Justus-Liebig-Universität GießenInstitut für Angewandte Theaterwissenschaft

Ringvorlesung Ryhthm is a Dancer

Dates: 14, 21, 28 April, 19 May, 2 June, 23 June at 19.00
Hfdmk Frankfurt

HTA Ringvorlesung 2016:
Rhythm is a Dancer? On Rhythm, Movement and Choreography

Organised by: MA Choreography and Performance, ATW, Justus-Liebig Universität Gießen in collaboration with Künstlerhaus Mousonturm

14, 20, 28 April, 19 May, 2nd and 23rd of June, 6 pm at Künstlerhaus Mousonturm, Waldschmidtstrasse 4, Frankfurt

14.4.2016 Bojana Cvejić, Dramaturg and Philosopher
20.4.2016 Christian Grüny, Philosopher and Musicologist
28.04.2016 Jonas Rutgeerts, Dramaturg
19.05.2016 Jonathan Burrows, Choreographer
02.06.2016 Alma Söderberg, Choreographer
23.06.2016 Katja Rothe, Cultural Scientist and Historian

In the Ringvorlesung series we would like to reflect and approach to rhythm as a broader aesthetic and social phenomenon. With the help of our guest lecturers we would like to reflect on the role of the rhythm in choreography, shifting from the relation between body and music to rhythmical expressions related to attention, atmospheres and modes of perception, movement of objects and things. How to think the movement in the relation to rhythm, especially when we think about polyphonic acceleration of movement today? How is rhythm related to freedom and discipline? How does rhythm relates to the experimentation with temporality, not only temporality of performance but temporality of life in general?

14.4.2016 Bojana Cvejić, Dramaturg and Philosopher


Bojana Cvejić (Belgrade) is a performance theorist and performance maker based in Brussels. She is a co-founding member of TkH editorial collective (http://www.tkh-generator.net) with whom she has realized many projects and publications. Cvejić received her PhD in philosophy from the Centre for Research in Modern European Philosophy, London and MA and BA degrees in musicology and aesthetics from the Faculty of Music, University of the Arts, Belgrade.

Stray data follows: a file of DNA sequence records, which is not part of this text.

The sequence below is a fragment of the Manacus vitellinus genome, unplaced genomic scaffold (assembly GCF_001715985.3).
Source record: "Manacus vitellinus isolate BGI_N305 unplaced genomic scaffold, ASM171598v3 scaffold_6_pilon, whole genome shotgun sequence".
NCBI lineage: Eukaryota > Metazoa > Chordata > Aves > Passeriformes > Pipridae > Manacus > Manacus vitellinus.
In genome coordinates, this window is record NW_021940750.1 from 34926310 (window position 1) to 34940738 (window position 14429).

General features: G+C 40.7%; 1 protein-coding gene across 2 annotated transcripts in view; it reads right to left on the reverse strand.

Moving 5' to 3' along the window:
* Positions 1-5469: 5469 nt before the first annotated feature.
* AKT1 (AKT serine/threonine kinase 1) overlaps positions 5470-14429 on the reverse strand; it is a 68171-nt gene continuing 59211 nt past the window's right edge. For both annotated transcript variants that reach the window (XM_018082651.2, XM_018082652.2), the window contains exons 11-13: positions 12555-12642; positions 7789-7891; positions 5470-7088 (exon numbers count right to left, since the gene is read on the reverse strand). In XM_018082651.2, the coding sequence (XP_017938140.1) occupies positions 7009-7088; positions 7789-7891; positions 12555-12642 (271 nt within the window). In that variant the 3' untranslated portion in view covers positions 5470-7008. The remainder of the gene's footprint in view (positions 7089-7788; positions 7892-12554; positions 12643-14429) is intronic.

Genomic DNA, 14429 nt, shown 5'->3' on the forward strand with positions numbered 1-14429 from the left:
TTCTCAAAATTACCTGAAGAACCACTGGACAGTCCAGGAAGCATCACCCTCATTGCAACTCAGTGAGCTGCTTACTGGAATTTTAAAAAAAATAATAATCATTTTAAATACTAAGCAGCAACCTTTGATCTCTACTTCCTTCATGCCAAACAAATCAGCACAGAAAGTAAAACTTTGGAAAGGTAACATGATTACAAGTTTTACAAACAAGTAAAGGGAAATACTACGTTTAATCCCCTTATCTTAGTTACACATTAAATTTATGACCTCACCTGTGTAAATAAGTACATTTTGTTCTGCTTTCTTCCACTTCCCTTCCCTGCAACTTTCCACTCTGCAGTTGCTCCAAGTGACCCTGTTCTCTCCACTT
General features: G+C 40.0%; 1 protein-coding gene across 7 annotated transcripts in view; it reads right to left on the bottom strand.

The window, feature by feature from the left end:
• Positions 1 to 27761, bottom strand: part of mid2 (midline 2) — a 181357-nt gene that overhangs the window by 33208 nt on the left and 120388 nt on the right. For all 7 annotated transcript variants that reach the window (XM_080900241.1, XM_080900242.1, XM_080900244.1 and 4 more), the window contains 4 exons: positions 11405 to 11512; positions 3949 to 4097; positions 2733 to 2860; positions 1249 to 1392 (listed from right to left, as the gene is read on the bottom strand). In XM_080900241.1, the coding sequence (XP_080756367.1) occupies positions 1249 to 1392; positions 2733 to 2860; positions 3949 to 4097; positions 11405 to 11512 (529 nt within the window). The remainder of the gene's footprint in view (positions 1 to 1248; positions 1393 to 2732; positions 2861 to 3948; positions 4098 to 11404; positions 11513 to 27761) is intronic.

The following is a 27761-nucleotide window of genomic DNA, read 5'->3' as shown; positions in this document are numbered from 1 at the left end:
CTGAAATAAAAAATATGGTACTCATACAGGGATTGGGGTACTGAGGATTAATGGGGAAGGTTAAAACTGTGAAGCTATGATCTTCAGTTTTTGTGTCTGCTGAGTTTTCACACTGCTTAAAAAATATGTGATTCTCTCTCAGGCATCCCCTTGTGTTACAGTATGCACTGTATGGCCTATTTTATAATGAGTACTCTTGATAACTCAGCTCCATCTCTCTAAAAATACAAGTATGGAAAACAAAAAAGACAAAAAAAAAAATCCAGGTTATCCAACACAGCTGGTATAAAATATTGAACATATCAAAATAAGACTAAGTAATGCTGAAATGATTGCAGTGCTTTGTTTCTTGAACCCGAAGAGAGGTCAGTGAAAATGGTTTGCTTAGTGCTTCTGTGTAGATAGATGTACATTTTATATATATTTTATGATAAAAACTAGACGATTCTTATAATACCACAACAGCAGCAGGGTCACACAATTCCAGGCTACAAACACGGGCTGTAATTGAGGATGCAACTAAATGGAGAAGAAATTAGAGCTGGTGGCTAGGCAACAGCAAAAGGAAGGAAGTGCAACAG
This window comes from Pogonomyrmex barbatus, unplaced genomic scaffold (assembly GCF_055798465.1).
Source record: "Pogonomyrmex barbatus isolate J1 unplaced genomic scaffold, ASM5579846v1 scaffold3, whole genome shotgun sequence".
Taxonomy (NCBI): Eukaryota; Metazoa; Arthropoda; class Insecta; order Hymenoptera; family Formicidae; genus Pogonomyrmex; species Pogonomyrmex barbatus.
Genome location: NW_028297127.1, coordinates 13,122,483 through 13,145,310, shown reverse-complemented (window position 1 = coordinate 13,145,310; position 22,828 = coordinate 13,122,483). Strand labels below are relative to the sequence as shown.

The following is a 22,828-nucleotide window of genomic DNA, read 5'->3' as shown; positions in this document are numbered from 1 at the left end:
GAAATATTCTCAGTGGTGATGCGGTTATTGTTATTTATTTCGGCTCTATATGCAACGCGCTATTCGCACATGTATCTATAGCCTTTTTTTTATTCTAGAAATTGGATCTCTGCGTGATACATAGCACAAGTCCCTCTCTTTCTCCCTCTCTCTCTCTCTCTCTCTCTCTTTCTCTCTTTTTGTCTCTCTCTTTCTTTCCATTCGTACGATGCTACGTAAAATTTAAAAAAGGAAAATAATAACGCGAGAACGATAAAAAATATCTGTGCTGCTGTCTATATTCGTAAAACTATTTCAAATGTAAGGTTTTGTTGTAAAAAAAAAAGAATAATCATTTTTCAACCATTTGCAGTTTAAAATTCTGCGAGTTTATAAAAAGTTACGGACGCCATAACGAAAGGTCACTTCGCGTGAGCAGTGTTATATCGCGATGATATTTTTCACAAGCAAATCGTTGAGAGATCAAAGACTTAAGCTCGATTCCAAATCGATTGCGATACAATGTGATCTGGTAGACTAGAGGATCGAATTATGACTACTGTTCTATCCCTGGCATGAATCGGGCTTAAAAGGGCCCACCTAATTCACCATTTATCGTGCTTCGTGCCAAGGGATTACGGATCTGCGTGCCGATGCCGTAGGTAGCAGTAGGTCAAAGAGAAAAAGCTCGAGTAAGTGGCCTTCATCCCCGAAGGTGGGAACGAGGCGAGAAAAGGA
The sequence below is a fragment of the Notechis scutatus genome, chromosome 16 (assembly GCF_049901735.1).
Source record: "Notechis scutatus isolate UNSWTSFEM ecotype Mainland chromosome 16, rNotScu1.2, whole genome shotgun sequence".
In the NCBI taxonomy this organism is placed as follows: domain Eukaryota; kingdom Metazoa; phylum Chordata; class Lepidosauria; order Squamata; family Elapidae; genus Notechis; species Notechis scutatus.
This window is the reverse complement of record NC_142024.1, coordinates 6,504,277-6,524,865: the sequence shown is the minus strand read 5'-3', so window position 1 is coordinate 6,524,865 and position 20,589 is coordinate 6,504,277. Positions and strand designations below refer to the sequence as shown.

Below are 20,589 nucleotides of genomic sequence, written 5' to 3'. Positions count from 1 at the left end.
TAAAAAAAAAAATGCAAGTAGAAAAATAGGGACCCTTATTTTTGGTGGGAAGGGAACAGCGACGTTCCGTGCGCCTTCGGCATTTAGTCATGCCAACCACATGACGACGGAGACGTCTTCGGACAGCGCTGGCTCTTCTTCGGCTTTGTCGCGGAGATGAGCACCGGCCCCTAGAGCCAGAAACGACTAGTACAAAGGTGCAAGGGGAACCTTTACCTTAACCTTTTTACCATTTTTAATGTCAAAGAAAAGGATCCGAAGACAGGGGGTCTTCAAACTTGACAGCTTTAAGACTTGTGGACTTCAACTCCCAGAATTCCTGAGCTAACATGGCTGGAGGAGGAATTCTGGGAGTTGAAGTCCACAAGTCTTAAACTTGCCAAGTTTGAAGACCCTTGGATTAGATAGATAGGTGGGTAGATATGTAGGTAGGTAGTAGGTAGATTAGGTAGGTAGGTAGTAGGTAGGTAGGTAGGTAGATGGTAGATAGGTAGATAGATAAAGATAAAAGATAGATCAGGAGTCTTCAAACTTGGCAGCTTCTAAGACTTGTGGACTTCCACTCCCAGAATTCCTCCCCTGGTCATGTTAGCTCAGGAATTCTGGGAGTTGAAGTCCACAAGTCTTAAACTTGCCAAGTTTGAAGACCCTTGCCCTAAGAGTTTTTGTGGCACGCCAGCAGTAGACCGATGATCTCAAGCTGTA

Cvejić teaches at various dance and performance programs in Europe and has been recently appointed as Professor of Philosophy of Art for the doctoral studies at Faculty for Media and Communication, University Singidunum in Belgrade. Her current research focuses on social choreography, technologies and performances of the self, and time and rhythm in performance poetics and Post-Fordist modes of production.


20.4.2016 Christian Grüny, Philosopher and Musicologist

Rhythm as articulation

While the notion of rhythm is employed in numerous contexts to denote some sort of temporal organization, it can hardly be considered a developed theoretical concept. The task seems to be to develop such a concept that is flexible enough to accommodate a plurality of media, contexts and rhythmical organizations without becoming too vague. Tying rhythm to gesture and articulation, I will sketch what such a concept could look like.

Christian Grüny studied philosophy and linguistics in Bochum, Prague and Berlin, got his PhD in Bochum and his postdoctoral qualification (Habilitation) at Witten/Herdecke. His background in the philosophy of Theodor W. Adorno an in phenomenology led him into two directions: on the one hand towards a phenomenology of pain and the problems of violence and torture, on the other hand towards aesthetics which remains his main field of research until today.
The long collaboration with the composer Elmar Lampson at the University Witten/Herdecke led him to seriously pursue the philosophy of music without losing track of connections and boundaries to other artistic disciplines. Cooperations with the performing arts center PACT Zollverein in Essen, the NFS iconic criticism eikones in Basel, the Hartware Medien Kunst Verein in Dortmund and the Art academy in Düsseldorf provided important influences.

28.04.2016 Jonas Rutgeerts, Dramaturg

Still dance: unbecoming rhythms in the work of Ivana Müller and Mette Edvarsten